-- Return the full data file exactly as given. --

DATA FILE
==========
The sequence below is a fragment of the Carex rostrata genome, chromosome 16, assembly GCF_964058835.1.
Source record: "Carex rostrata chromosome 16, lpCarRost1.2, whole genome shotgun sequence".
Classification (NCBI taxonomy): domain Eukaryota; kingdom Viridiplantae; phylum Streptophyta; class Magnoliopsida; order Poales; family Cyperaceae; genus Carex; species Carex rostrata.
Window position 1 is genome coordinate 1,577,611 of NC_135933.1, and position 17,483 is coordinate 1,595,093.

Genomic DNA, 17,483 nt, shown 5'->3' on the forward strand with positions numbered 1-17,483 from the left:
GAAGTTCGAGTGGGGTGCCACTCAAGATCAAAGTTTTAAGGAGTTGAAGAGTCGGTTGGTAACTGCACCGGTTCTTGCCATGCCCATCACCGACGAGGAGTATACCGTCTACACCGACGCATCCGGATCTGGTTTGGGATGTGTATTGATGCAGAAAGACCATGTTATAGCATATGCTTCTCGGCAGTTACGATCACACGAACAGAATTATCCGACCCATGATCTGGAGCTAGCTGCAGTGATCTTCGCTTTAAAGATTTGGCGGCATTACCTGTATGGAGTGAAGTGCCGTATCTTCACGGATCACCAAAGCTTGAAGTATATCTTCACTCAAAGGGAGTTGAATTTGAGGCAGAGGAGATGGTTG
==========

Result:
The sequence below is a fragment of the Carex rostrata genome, chromosome 16, assembly GCF_964058835.1.
Source record: "Carex rostrata chromosome 16, lpCarRost1.2, whole genome shotgun sequence".
Classification (NCBI taxonomy): domain Eukaryota; kingdom Viridiplantae; phylum Streptophyta; class Magnoliopsida; order Poales; family Cyperaceae; genus Carex; species Carex rostrata.
Window position 1 is genome coordinate 1,577,611 of NC_135933.1, and position 17,483 is coordinate 1,595,093.

Genomic DNA, 17,483 nt, shown 5'->3' on the forward strand with positions numbered 1-17,483 from the left:
GAAGTTCGAGTGGGGTGCCACTCAAGATCAAAGTTTTAAGGAGTTGAAGAGTCGGTTGGTAACTGCACCGGTTCTTGCCATGCCCATCACCGACGAGGAGTATACCGTCTACACCGACGCATCCGGATCTGGTTTGGGATGTGTATTGATGCAGAAAGACCATGTTATAGCATATGCTTCTCGGCAGTTACGATCACACGAACAGAATTATCCGACCCATGATCTGGAGCTAGCTGCAGTGATCTTCGCTTTAAAGATTTGGCGGCATTACCTGTATGGAGTGAAGTGCCGTATCTTCACGGATCACCAAAGCTTGAAGTATATCTTCACTCAAAGGGAGTTGAATTTGAGGCAGAGGAGATGGTTG